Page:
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It ran in an 80's monthly sci-fi/Fantasy magazine, either Isaac Asimov's Fantasy and Science Fiction, or Analog.

The main character was a guy who was rummaging through an old house he either bought or inherited, and found a flashlight. The flashlight seemed normal at first, but then he noticed the beam allowed him to look into alternate realities. He walked around the house, getting glimpses of a woman he became infatuated with, but something was wrong. This woman seemed to be living in the same house (in a state of disrepair), but it was under siege by these feline humanoids with "claws like ten-penny nails". The man would have left the light on, but he could see no way to replace the batteries and it was dying...and occasionally, the creatures he observed would turn toward him and squint as if they could see the flashlight's beam.

He later saw the woman under full attack by the creatures ("leapers", I think he dubbed them, because of their muscular legs and jumping ability), and they displayed a new trick: they could slash thin air with those "ten-penny" claws (the author sure loved that description, as he used it a LOT) and tear through space to teleport into the house, where the woman, now badly injured, had barricaded herself into the bedroom in a last stand. The guy never saw her last moments because the flashlight finally died, but not before it flickered on again and showed the creatures gathered around her body, feasting...then one turned towards him and again squinted in the beam's glare.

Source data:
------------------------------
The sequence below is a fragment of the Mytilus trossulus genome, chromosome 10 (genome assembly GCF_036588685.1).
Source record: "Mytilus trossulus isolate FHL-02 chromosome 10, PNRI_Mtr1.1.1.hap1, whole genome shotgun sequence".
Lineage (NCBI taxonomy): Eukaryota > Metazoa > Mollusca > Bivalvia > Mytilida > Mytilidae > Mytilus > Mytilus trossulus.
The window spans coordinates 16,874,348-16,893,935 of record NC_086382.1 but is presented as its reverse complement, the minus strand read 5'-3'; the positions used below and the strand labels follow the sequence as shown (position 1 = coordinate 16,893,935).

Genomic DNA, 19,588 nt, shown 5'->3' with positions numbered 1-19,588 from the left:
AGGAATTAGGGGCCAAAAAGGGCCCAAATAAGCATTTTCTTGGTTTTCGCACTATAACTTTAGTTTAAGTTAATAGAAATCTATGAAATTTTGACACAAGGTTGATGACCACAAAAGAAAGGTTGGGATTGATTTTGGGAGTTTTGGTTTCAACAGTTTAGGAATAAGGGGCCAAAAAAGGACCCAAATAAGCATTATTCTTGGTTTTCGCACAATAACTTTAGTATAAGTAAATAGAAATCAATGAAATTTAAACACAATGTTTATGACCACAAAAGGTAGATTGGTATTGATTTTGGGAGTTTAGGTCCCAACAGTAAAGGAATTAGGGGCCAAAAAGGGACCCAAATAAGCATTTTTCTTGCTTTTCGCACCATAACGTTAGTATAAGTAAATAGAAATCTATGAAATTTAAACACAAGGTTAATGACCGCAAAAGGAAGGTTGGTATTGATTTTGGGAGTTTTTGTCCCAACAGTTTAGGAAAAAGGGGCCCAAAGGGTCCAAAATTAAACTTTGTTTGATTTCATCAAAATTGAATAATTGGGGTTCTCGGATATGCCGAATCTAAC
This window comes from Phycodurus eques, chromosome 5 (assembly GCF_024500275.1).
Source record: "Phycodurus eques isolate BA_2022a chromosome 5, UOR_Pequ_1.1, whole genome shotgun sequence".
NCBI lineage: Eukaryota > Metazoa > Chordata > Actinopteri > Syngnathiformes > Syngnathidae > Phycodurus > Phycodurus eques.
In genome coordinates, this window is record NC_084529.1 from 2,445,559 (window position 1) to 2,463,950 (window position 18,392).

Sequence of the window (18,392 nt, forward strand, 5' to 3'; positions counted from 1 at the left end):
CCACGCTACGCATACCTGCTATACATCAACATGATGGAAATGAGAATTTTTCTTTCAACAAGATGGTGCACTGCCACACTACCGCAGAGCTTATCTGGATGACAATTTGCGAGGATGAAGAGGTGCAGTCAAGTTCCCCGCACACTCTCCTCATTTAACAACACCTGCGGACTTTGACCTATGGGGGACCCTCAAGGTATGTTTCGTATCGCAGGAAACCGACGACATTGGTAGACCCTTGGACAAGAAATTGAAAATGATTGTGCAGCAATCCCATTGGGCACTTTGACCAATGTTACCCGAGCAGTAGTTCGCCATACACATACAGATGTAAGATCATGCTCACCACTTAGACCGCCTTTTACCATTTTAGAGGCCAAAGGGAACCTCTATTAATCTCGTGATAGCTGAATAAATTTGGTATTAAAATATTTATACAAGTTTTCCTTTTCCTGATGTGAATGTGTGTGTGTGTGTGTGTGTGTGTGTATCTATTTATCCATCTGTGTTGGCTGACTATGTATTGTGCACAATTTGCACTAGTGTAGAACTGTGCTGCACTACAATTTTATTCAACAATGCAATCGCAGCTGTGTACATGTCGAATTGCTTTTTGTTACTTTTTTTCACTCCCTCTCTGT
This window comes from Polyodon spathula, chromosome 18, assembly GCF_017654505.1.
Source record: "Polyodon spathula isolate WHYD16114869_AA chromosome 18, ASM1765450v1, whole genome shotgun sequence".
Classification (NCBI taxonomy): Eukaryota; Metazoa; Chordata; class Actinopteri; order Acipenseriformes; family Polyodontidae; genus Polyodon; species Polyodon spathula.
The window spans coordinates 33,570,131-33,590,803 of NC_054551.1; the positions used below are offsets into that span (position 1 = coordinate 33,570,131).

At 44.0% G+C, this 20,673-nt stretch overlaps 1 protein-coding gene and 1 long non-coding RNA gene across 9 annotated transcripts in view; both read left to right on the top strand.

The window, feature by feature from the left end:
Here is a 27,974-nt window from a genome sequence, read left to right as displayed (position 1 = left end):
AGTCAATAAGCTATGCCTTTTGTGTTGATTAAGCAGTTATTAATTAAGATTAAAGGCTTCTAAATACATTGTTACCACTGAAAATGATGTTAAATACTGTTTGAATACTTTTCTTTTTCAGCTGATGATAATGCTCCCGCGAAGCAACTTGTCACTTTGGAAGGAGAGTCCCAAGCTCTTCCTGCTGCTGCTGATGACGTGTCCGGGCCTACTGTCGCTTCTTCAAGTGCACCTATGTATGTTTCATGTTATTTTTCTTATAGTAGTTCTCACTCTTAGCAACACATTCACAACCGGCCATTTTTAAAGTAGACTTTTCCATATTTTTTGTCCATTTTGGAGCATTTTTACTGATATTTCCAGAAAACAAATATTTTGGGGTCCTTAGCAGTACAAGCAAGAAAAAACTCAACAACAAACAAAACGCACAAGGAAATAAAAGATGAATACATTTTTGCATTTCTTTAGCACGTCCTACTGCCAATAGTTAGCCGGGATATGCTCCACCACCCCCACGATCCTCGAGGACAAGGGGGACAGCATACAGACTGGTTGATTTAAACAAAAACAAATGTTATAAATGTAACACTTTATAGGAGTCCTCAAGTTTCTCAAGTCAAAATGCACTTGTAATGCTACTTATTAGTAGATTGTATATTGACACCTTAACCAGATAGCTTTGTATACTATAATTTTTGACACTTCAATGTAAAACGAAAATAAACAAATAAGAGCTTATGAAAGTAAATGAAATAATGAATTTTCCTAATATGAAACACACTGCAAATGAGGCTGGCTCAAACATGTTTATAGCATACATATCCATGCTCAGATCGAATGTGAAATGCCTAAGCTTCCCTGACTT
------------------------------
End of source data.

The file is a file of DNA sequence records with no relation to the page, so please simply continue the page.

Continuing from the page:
It's implied that the cat-monsters homed in on the light's source, and were slashing their way into his dimension in the last couple sentences. Good story, hope someone can help me find it or the author's name. Maybe it's been reprinted in some sci-fi anthology.

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House of Dreams by Michael F. Flynn. Asimov's Science Fiction Magazine, October 1997.

In the basement stairwell, he found a flashlight as long as his forearm hanging in the space between the door and the wall...

He saw the woman again, this time in the master bedroom and late in the afternoon...
It was no style—either of clothing or hair—that he had ever seen. The hands that covered the woman’s face bore stains that might have been dirt or paint or blood.

She was weeping.

Ted stood dumbfounded for a fraction of a second and the creature leaped!

Start with the woman; but look down the hall at the body twitching near the main staircase. A fine specimen of H. leonis, don’t you think? Sure, those leapers are lethal. Humans have always been top predator, and this particular breed has made a specialty of it. But you have to admire the grace and power, the lean, powerful lines. Thighs like pistons; claws like ten-penny nails! Even dead, it looked deadly. You had to admire, too, those eyes that chance had shaped to see another light. It may be that clawing your way between universes is no great feat. Universes are flimsy things; paper bags. It may be that you could do it yourself, if only you could see which way to leap.

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